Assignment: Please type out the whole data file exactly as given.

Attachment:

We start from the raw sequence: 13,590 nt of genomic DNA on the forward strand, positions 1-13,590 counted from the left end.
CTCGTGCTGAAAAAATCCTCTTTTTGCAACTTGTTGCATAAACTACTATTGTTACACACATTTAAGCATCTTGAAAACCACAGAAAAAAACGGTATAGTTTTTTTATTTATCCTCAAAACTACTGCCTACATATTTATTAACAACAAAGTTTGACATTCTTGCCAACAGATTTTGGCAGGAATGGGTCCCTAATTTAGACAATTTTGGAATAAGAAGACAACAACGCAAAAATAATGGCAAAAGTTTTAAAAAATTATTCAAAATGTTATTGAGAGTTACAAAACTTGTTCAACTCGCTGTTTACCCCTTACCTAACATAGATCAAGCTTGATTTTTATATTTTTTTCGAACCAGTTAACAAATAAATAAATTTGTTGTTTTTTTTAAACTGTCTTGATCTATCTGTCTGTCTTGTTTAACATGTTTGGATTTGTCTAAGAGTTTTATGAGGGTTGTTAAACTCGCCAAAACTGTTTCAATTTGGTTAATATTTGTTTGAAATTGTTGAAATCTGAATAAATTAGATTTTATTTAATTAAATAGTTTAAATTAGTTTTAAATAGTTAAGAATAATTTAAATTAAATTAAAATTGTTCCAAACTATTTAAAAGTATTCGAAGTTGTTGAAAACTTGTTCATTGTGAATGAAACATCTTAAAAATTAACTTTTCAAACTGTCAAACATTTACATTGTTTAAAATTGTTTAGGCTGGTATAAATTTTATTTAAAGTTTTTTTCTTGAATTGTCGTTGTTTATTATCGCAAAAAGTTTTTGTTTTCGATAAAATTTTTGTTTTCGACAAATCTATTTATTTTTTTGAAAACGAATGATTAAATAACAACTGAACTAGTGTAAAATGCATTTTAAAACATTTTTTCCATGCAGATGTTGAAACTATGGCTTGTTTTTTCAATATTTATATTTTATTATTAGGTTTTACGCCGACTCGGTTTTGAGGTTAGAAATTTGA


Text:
We start from the raw sequence: 13,590 nt of genomic DNA on the forward strand, positions 1-13,590 counted from the left end.
CTCGTGCTGAAAAAATCCTCTTTTTGCAACTTGTTGCATAAACTACTATTGTTACACACATTTAAGCATCTTGAAAACCACAGAAAAAAACGGTATAGTTTTTTTATTTATCCTCAAAACTACTGCCTACATATTTATTAACAACAAAGTTTGACATTCTTGCCAACAGATTTTGGCAGGAATGGGTCCCTAATTTAGACAATTTTGGAATAAGAAGACAACAACGCAAAAATAATGGCAAAAGTTTTAAAAAATTATTCAAAATGTTATTGAGAGTTACAAAACTTGTTCAACTCGCTGTTTACCCCTTACCTAACATAGATCAAGCTTGATTTTTATATTTTTTTCGAACCAGTTAACAAATAAATAAATTTGTTGTTTTTTTTAAACTGTCTTGATCTATCTGTCTGTCTTGTTTAACATGTTTGGATTTGTCTAAGAGTTTTATGAGGGTTGTTAAACTCGCCAAAACTGTTTCAATTTGGTTAATATTTGTTTGAAATTGTTGAAATCTGAATAAATTAGATTTTATTTAATTAAATAGTTTAAATTAGTTTTAAATAGTTAAGAATAATTTAAATTAAATTAAAATTGTTCCAAACTATTTAAAAGTATTCGAAGTTGTTGAAAACTTGTTCATTGTGAATGAAACATCTTAAAAATTAACTTTTCAAACTGTCAAACATTTACATTGTTTAAAATTGTTTAGGCTGGTATAAATTTTATTTAAAGTTTTTTTCTTGAATTGTCGTTGTTTATTATCGCAAAAAGTTTTTGTTTTCGATAAAATTTTTGTTTTCGACAAATCTATTTATTTTTTTGAAAACGAATGATTAAATAACAACTGAACTAGTGTAAAATGCATTTTAAAACATTTTTTCCATGCAGATGTTGAAACTATGGCTTGTTTTTTCAATATTTATATTTTATTATTAGGTTTTACGCCGACTCGGTTTTGAGGTTAGAAATTTGA